The Optophonic Piano was a one-off electronic optical instrument created by the Russian Futurist painter Vladimir Baranoff Rossiné (Born in 1888 at Kherson , Ukraine – Russia, died Paris, France 1944). Rossiné started working on his instrument c1916. The Optophonic Piano was used at exhibitions of his own paintings and revolutionary artistic events in the new Soviet Union, Rossiné later gave two concerts with his instrument (with his wife Pauline Boukour), at the Meyerhold and Bolchoi theatres in 1924. Rossiné was influenced by the ideas of Alexander Scriabin who connected sound and colour with music to produce a aesthetic synthesis – this current formed an important, almost mystical theme within Russian electronic music; through the photo-audio experiments of the 1930’s until the ANS Synthesiser (itself named after Alexander Nikolayevich Scriabin- ANS) in the 1940s.
“Imagine that every key of an organ’s keyboard immobilises in a specific position, or moves a determined element, more or less rapidly, in a group of transparent filters which a beam of white light pierces, and this will give you an idea of the instrument Baranoff-Rossiné invented. There are various kinds of luminous filters: simply coloured ones optical elements such as prisms, lenses or mirrors; filters containing graphic elements and, finally, filters with coloured shapes and defined outlines. If on the top of this, you can modify the projector’s position, the screen frame, the symmetry or asymmetry of the compositions and their movements and intensity; then, you will be able to reconstitute this optical piano that will play an infinite number of musical compositions. The key word here is interpret, because, for the time being, the aim is not to find a unique rendering of an existing musical composition for which the author did not foresee a version expressed by light. In music, as in any other artistic interpretation, one has to take into account elements such as the talent and sensitivity of the musician in order to fully understand the author’s mind-frame. The day when a composer will compose music using notes that remain to be determined in terms of music and light, the interpreter’s liberty will be curtailed, and that day, the artistic unity we were talking about will probably be closer to perfection…”Extract of an original text by Baranoff Rossiné (1916) Copyright ©Dimitri Baranoff Rossine 1997 – Adherant ADAGP -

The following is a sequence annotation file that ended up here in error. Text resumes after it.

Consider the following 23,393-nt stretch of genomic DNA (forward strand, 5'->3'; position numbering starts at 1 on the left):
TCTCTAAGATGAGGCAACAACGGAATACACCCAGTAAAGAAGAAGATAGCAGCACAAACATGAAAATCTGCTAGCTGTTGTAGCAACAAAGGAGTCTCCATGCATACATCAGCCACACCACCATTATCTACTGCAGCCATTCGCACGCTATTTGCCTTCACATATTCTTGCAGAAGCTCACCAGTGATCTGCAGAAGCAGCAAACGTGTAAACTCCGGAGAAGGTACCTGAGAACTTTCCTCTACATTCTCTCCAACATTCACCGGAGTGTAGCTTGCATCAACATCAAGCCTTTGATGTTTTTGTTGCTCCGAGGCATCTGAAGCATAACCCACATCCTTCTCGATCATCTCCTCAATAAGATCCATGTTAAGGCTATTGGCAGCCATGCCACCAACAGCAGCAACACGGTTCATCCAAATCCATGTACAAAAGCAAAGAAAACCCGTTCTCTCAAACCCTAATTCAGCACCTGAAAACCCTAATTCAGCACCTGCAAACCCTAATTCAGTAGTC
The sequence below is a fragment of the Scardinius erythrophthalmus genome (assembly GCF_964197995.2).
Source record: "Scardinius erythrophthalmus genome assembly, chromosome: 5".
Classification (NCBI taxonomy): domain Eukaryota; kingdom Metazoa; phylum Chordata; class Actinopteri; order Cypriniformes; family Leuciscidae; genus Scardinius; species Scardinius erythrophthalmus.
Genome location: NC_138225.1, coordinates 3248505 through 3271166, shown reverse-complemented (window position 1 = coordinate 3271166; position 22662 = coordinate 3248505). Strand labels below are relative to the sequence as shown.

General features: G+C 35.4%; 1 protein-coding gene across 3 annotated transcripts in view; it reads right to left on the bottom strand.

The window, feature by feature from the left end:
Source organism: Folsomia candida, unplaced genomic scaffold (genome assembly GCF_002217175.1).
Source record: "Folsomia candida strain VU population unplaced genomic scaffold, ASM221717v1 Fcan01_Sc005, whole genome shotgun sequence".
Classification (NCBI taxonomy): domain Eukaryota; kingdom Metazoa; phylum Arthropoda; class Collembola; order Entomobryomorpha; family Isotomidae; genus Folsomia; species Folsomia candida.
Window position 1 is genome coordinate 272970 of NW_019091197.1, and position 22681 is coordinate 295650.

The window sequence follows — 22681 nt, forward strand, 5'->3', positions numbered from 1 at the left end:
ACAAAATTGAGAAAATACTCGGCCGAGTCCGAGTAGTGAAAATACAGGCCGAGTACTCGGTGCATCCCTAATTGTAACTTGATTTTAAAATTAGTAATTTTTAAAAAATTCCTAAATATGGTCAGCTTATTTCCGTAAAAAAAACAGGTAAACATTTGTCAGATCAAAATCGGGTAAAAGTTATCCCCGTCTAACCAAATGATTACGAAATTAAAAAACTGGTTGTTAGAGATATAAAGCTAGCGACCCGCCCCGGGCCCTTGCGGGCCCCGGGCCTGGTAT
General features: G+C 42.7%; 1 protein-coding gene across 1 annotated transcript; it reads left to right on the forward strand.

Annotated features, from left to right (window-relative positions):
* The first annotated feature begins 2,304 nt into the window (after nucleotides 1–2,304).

zdocuments of the collection of Dimitri Baranoff Rossine. Copyright © Dimitri Baranoff Rossine Paris 2010